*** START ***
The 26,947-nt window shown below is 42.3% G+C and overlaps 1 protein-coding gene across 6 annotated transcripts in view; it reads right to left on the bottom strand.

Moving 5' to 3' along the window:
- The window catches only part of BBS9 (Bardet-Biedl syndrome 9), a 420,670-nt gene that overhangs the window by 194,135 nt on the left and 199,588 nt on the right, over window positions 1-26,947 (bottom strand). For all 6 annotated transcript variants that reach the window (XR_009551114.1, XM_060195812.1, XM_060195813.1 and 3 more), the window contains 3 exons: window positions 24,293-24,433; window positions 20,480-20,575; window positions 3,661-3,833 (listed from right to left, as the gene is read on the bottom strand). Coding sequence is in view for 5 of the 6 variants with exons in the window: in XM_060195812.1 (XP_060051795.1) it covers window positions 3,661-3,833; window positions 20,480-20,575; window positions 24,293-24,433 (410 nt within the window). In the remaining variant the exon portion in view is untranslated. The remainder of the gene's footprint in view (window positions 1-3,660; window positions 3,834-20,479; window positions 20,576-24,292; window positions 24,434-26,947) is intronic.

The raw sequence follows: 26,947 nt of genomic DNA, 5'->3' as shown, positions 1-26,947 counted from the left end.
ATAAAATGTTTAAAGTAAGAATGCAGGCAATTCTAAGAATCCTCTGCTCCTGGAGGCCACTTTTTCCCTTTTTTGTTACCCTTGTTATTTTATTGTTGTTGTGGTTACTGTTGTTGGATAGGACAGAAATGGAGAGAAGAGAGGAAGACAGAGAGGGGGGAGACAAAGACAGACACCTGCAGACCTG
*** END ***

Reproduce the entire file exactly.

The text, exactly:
The 26,947-nt window shown below is 42.3% G+C and overlaps 1 protein-coding gene across 6 annotated transcripts in view; it reads right to left on the bottom strand.

Moving 5' to 3' along the window:
- The window catches only part of BBS9 (Bardet-Biedl syndrome 9), a 420,670-nt gene that overhangs the window by 194,135 nt on the left and 199,588 nt on the right, over window positions 1-26,947 (bottom strand). For all 6 annotated transcript variants that reach the window (XR_009551114.1, XM_060195812.1, XM_060195813.1 and 3 more), the window contains 3 exons: window positions 24,293-24,433; window positions 20,480-20,575; window positions 3,661-3,833 (listed from right to left, as the gene is read on the bottom strand). Coding sequence is in view for 5 of the 6 variants with exons in the window: in XM_060195812.1 (XP_060051795.1) it covers window positions 3,661-3,833; window positions 20,480-20,575; window positions 24,293-24,433 (410 nt within the window). In the remaining variant the exon portion in view is untranslated. The remainder of the gene's footprint in view (window positions 1-3,660; window positions 3,834-20,479; window positions 20,576-24,292; window positions 24,434-26,947) is intronic.

The raw sequence follows: 26,947 nt of genomic DNA, 5'->3' as shown, positions 1-26,947 counted from the left end.
ATAAAATGTTTAAAGTAAGAATGCAGGCAATTCTAAGAATCCTCTGCTCCTGGAGGCCACTTTTTCCCTTTTTTGTTACCCTTGTTATTTTATTGTTGTTGTGGTTACTGTTGTTGGATAGGACAGAAATGGAGAGAAGAGAGGAAGACAGAGAGGGGGGAGACAAAGACAGACACCTGCAGACCTG